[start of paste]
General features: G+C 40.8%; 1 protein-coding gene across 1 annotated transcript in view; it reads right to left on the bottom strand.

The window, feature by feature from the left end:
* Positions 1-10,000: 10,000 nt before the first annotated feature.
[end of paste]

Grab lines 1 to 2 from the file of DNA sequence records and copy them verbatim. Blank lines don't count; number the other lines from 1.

General features: G+C 40.8%; 1 protein-coding gene across 1 annotated transcript in view; it reads right to left on the bottom strand.

The window, feature by feature from the left end: